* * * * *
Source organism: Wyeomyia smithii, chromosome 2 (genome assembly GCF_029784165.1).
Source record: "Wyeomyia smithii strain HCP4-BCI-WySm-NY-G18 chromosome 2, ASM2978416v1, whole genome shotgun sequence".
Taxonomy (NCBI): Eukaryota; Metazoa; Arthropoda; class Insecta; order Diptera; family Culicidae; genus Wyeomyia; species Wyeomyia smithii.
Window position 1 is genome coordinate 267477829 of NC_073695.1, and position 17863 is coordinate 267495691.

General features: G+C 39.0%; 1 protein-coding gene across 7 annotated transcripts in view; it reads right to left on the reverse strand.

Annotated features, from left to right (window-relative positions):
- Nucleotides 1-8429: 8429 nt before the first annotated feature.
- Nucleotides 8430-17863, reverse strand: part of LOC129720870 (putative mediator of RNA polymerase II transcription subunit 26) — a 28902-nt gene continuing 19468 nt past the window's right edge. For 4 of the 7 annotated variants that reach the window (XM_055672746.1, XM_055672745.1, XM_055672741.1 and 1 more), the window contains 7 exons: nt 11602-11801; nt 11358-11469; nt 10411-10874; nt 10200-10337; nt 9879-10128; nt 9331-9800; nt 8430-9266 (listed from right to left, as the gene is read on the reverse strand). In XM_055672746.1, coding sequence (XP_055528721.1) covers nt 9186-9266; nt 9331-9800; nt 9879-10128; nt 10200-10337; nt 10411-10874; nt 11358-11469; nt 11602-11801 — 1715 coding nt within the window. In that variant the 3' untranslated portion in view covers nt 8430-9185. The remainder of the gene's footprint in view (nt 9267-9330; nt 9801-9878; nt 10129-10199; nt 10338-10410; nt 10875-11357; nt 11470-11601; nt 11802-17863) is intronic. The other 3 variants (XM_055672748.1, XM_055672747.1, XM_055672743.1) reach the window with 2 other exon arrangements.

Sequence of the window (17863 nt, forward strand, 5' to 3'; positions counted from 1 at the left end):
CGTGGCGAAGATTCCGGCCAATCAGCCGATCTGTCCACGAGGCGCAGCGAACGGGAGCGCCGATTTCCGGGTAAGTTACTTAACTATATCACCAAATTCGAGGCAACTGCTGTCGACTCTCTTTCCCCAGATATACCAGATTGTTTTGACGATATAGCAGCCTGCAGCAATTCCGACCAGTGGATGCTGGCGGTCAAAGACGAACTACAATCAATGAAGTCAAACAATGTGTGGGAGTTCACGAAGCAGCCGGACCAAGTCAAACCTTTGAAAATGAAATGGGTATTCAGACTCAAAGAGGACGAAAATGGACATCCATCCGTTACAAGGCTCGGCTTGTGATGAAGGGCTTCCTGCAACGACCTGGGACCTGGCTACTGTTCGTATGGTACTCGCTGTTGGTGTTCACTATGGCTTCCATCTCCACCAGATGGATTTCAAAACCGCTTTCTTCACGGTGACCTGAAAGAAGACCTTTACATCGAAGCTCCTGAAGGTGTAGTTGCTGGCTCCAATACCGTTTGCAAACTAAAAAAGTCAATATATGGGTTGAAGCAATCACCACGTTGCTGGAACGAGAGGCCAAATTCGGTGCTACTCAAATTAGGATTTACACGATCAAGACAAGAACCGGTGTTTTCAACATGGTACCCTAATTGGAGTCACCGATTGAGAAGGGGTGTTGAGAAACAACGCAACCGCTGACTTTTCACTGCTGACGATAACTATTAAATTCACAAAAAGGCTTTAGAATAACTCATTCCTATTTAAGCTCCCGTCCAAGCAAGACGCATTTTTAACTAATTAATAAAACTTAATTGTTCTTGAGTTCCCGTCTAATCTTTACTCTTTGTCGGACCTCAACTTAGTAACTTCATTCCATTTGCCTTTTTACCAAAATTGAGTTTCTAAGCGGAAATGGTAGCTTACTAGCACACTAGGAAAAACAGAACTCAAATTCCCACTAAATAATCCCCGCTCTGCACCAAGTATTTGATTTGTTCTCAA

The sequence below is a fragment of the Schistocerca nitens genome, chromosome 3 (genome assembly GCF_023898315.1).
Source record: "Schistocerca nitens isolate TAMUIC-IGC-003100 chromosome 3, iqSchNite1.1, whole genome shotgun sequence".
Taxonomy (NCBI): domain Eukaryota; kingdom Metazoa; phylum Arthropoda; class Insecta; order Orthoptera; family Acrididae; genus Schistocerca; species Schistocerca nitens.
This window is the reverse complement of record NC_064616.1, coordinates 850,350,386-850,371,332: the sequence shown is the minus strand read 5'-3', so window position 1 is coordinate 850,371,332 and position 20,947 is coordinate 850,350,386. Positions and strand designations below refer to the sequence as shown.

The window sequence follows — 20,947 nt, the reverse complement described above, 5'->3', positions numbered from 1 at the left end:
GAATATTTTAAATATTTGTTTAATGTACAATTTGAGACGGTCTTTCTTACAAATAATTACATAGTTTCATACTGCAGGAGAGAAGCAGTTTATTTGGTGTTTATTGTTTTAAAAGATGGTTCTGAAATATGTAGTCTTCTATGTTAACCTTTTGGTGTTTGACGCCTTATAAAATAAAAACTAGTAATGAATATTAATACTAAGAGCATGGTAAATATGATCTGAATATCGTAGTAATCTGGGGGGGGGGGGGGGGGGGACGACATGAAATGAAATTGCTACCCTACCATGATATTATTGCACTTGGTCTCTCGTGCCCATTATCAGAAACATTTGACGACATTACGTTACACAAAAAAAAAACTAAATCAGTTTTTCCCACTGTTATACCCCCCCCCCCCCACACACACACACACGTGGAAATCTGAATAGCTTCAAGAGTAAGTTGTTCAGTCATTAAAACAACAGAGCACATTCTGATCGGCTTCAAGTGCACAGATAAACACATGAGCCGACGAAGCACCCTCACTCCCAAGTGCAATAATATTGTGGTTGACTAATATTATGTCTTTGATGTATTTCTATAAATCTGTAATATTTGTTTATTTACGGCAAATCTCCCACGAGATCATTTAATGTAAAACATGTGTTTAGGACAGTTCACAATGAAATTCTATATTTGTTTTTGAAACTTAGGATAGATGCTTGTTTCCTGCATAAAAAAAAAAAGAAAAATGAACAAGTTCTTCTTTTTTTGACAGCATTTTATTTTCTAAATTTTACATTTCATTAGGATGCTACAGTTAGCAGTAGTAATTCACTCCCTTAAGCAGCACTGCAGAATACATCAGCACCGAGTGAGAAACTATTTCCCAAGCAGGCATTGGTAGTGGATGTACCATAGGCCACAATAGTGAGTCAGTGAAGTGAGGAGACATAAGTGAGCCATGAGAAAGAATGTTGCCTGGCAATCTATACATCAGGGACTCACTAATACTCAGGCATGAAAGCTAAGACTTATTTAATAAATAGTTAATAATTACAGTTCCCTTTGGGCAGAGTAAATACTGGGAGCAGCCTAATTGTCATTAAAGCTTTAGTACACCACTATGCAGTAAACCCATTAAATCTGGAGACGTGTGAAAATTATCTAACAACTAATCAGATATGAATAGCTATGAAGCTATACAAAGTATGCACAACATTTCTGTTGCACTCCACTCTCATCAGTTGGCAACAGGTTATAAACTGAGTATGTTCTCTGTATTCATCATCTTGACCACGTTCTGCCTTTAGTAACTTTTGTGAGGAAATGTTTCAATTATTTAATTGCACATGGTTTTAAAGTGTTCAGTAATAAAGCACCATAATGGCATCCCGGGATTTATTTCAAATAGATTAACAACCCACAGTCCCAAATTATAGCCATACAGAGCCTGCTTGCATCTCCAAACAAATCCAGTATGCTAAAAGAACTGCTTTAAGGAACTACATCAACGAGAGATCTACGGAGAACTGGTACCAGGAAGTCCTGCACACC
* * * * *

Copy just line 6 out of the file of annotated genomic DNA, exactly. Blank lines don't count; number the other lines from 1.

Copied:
Annotated features, from left to right (window-relative positions):